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One of the most eagerly anticipated premieres on the Lido screened Saturday — the first two episodes of “The Young Pope,” Oscar-winning director Paolo Sorrentino’s eight-part TV drama about a conservative, cigarette-smoking American cleric unexpectedly chosen to lead the Roman Catholic Church.

The series — a joint production by HBO, Sky, and Canal Plus — stars Jude Law as Pope Pius XIII, and is yet another example of the great migration of movie talent, from both behind and before the camera, into high-end television. Sorrentino tells Variety how “The Young Pope” came about, how he won his battle with the English language at last, and why he now needs to take a break.

What was the genesis of your becoming involved in “The Young Pope”? 

For a long time, the producer Lorenzo Mieli and I wanted to work together. We discarded a number of initial ideas that did not seem challenging enough or would engage us for such a long time. Suddenly, a word that in our country is taboo came up: the Vatican. We had found the suitable challenge. And we soon got to a unity of purpose in the project vision: showing that world for what it is in its entirety, without sticking to the surface of morbid ideas relating only to the scandals and unethical conduct of the church. There had to be this in the story, of course, because it is real, but the Vatican universe and of a pope is much more.

It is about everyday life, work, sacrifice, the difficulty of making decisions, and continuing questions about its survival, it being one of the smallest countries in the world but among the most important ones. We then shared these ideas with Sky, which has shown itself as a champion of courage in dealing with such a sensitive issue with an impressive effort of means and, above all, enthusiasm and availability.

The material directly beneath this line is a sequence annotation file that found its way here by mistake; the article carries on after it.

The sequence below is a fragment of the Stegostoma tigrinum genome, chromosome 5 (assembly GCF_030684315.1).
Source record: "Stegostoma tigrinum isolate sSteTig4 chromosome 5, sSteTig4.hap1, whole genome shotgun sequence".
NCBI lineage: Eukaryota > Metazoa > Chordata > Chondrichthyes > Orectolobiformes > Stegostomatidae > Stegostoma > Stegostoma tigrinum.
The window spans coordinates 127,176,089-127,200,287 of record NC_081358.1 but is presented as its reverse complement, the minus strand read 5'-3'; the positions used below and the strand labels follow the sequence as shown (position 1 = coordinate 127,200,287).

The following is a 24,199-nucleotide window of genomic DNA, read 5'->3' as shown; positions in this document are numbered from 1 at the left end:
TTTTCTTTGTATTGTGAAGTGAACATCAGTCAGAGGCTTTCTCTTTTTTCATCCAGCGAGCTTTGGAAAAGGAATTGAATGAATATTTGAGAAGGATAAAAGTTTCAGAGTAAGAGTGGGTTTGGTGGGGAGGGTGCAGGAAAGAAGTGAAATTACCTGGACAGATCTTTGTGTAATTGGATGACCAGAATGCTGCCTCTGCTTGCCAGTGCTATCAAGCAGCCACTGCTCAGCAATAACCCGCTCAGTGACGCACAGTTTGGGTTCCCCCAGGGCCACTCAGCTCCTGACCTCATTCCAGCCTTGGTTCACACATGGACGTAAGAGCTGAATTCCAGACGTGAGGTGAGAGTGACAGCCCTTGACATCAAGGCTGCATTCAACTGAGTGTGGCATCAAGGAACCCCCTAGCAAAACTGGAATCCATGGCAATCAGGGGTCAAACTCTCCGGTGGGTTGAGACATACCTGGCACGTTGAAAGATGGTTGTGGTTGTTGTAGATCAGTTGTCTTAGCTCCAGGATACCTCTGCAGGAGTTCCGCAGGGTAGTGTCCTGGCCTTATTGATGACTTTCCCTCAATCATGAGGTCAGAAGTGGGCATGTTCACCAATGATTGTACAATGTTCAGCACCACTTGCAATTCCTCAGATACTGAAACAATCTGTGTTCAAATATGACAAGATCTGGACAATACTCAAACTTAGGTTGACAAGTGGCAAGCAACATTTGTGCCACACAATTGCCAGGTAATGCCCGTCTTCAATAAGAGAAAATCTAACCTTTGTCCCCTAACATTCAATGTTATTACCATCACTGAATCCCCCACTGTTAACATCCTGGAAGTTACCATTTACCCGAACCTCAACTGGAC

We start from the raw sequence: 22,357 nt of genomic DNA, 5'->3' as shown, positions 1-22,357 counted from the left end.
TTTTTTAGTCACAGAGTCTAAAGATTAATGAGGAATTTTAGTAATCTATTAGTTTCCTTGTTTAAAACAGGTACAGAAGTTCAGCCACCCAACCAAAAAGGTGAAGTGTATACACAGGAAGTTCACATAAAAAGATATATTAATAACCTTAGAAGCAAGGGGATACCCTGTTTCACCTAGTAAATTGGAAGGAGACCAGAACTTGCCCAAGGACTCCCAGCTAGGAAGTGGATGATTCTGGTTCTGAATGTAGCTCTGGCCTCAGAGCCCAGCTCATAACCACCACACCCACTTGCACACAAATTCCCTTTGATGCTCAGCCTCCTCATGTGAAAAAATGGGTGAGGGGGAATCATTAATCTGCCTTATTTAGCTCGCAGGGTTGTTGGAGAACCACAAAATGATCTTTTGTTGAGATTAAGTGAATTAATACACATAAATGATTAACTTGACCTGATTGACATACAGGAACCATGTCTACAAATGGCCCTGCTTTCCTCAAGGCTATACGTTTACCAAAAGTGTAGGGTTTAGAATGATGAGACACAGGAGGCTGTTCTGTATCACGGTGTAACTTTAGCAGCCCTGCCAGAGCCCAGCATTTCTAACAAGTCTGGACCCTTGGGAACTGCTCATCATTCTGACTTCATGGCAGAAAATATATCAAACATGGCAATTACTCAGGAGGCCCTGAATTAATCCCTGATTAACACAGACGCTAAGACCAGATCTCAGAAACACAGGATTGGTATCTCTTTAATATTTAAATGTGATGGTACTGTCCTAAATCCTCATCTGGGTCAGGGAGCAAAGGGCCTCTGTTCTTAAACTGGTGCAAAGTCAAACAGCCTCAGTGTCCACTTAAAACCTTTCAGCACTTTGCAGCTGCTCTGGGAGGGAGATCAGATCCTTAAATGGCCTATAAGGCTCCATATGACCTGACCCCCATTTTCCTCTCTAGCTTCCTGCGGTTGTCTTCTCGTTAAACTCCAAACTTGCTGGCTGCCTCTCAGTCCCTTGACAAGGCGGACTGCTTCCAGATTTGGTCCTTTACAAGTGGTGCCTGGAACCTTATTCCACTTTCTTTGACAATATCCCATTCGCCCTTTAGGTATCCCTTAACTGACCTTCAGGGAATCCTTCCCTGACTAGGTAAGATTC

Why did you decide to take on a television project?

I think that the opportunity to make high-level television … is a wonderful new and exciting opportunity available to directors today. In the long run, even churning out one film after the other can be a routine. Television offers the ability to regenerate as storytellers, since the television narrative imposes tough challenges, real climbing up rugged mountains. Finally, in deciding to do television, I was in the company of some of my idols, like [Steven] Soderbergh, [Martin] Scorsese, and many others.

How different has it been shooting a TV series from shooting a film?  

I have tried to minimize the differences. I planned and filmed the work as a long film. The advantages are the ability to compete with narrative opportunities that cinema excludes, because the length of two hours against the 10 hours for television imposes sacrifices. The disadvantages are that the television times are long — in my case seven months of filming — and you have to fight to keep your concentration alive, plus physical and psychological resistance, and the difficulty of holding together a huge and chaotic whole. [Francois] Truffaut said that a director must simply keep things together.

On TV these things are endless.

“The Young Pope” involves an American pope, but he speaks Italian and lives and works at the Vatican. Why is the series being shot in English?

The idea of an American pope immediately appealed to me. There never has been one in reality, but sooner or later there could be, and this seemed a good compromise between invention and verisimilitude.

You’ve shot two films in English. Is doing a longer English-language TV series more challenging, or the same?

My long and personal battle to learn English was finally won after this very long work. It seems to me that now, at last, I can understand and speak English. Two films shot in English were not enough. The artistic challenge, however, is always to be able to hear the musicality of acting even when it is not in your native language.

What is your next project?

Rest. I wrote all the episodes, filmed all the episodes, worked hard through the whole post-production process. A future project, now, would be inappropriate, because it would be born from fatigue.